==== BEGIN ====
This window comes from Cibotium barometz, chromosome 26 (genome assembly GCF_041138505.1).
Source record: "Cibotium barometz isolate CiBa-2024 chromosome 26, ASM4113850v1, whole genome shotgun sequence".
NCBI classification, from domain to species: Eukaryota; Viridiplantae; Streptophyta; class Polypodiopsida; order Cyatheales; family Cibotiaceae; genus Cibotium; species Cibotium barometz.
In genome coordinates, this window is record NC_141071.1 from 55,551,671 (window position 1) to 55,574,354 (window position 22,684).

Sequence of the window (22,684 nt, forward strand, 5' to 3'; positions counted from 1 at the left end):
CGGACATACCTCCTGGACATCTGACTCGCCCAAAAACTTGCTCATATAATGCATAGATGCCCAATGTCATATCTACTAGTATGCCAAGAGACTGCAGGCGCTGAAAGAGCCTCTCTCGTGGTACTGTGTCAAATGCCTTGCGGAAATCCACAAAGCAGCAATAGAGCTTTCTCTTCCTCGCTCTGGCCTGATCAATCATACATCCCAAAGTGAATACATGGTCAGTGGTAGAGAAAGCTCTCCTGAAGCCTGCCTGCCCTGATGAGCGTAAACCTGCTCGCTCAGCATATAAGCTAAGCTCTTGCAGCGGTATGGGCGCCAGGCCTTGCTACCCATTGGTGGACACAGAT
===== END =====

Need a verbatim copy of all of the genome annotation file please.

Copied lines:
This window comes from Cibotium barometz, chromosome 26 (genome assembly GCF_041138505.1).
Source record: "Cibotium barometz isolate CiBa-2024 chromosome 26, ASM4113850v1, whole genome shotgun sequence".
NCBI classification, from domain to species: Eukaryota; Viridiplantae; Streptophyta; class Polypodiopsida; order Cyatheales; family Cibotiaceae; genus Cibotium; species Cibotium barometz.
In genome coordinates, this window is record NC_141071.1 from 55,551,671 (window position 1) to 55,574,354 (window position 22,684).

Sequence of the window (22,684 nt, forward strand, 5' to 3'; positions counted from 1 at the left end):
CGGACATACCTCCTGGACATCTGACTCGCCCAAAAACTTGCTCATATAATGCATAGATGCCCAATGTCATATCTACTAGTATGCCAAGAGACTGCAGGCGCTGAAAGAGCCTCTCTCGTGGTACTGTGTCAAATGCCTTGCGGAAATCCACAAAGCAGCAATAGAGCTTTCTCTTCCTCGCTCTGGCCTGATCAATCATACATCCCAAAGTGAATACATGGTCAGTGGTAGAGAAAGCTCTCCTGAAGCCTGCCTGCCCTGATGAGCGTAAACCTGCTCGCTCAGCATATAAGCTAAGCTCTTGCAGCGGTATGGGCGCCAGGCCTTGCTACCCATTGGTGGACACAGAT